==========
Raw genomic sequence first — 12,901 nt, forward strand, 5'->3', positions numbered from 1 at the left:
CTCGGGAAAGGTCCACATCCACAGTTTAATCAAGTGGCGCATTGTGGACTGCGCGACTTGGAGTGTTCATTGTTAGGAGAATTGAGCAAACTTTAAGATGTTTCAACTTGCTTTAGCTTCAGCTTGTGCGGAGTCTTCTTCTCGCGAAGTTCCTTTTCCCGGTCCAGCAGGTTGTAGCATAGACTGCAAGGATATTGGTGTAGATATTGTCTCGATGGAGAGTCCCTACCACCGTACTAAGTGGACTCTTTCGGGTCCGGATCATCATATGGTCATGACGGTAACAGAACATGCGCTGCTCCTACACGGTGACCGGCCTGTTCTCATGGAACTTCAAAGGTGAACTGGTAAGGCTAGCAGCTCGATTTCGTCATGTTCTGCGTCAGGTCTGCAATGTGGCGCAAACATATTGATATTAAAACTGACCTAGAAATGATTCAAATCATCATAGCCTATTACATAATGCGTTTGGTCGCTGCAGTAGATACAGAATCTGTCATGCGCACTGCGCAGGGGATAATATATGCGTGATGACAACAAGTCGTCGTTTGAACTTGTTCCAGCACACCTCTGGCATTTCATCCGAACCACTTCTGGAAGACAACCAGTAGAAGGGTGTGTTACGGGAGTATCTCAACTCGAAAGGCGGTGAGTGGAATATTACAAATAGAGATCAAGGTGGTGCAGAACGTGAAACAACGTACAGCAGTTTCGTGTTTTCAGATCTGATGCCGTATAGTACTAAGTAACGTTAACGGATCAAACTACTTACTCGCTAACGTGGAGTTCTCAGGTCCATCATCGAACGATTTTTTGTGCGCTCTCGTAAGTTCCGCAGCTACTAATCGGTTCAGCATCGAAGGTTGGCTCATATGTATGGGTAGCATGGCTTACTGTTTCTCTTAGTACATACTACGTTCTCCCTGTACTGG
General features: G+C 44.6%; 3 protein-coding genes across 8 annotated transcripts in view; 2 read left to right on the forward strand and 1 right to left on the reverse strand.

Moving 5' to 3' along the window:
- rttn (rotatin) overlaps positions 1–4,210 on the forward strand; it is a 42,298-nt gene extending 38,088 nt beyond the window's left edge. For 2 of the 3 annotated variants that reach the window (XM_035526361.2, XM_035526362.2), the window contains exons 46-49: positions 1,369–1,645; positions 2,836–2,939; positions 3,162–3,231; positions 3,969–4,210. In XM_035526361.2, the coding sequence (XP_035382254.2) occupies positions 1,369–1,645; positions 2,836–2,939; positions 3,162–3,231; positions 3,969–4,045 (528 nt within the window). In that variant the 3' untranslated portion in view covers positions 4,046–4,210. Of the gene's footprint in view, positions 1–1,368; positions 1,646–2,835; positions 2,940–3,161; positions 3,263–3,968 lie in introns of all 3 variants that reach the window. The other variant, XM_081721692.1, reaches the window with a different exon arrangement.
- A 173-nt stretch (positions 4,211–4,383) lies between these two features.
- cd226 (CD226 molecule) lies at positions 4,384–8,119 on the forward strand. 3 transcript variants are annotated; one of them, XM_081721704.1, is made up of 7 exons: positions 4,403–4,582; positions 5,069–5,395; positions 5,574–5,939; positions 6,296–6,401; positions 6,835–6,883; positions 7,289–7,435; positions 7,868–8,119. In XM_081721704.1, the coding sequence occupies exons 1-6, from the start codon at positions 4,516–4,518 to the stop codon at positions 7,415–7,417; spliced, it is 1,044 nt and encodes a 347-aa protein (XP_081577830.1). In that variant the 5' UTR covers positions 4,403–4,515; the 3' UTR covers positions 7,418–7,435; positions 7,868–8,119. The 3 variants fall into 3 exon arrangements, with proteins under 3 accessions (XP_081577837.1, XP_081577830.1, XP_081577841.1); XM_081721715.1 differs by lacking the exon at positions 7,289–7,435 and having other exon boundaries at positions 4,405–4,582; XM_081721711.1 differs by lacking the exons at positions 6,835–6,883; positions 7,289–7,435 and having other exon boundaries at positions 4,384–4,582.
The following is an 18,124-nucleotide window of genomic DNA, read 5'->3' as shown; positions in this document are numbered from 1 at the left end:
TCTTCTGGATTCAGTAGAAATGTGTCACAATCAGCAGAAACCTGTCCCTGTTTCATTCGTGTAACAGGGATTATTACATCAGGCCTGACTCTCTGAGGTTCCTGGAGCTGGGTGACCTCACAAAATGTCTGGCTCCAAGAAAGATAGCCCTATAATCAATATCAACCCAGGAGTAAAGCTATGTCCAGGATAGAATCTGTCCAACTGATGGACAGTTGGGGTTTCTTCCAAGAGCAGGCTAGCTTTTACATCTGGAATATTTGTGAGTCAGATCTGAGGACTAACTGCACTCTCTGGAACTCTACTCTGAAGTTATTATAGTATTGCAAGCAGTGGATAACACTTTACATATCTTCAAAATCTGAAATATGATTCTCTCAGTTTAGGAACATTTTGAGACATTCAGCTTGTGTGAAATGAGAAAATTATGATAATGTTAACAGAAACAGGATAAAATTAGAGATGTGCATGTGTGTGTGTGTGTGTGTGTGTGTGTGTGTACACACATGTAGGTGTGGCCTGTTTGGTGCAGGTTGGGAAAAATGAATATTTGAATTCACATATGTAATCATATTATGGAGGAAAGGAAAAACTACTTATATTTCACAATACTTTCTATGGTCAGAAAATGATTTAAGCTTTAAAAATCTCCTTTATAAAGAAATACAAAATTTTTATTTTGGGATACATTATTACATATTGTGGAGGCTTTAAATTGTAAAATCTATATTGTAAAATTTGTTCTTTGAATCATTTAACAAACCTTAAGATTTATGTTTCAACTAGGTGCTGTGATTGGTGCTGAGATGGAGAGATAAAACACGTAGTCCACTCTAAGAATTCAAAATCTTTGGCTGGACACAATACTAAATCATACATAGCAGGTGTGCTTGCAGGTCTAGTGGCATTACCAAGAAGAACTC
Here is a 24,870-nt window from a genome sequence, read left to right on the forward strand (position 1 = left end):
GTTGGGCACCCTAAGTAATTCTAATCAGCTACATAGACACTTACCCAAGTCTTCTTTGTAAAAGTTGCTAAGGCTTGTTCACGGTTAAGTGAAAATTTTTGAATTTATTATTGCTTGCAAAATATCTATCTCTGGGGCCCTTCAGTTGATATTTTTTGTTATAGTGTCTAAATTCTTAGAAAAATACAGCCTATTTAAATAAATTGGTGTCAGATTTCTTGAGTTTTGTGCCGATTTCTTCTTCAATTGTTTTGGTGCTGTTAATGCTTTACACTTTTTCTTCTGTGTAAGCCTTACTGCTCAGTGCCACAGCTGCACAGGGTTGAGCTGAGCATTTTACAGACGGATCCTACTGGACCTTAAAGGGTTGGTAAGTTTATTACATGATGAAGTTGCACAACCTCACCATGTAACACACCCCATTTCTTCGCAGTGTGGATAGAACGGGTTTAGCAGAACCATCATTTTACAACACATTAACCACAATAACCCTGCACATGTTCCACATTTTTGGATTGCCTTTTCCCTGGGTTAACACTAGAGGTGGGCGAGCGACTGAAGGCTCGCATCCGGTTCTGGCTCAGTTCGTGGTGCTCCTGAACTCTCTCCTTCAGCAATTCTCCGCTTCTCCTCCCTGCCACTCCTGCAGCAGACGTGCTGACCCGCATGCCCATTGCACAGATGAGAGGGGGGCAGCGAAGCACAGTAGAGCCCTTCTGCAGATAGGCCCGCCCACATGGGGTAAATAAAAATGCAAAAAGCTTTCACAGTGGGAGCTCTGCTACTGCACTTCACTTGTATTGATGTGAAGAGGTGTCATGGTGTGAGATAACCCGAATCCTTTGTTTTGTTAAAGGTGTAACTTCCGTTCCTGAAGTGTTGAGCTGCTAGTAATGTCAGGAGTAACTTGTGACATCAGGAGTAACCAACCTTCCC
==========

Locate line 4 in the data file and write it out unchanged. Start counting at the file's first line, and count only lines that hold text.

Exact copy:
Moving 5' to 3' along the window: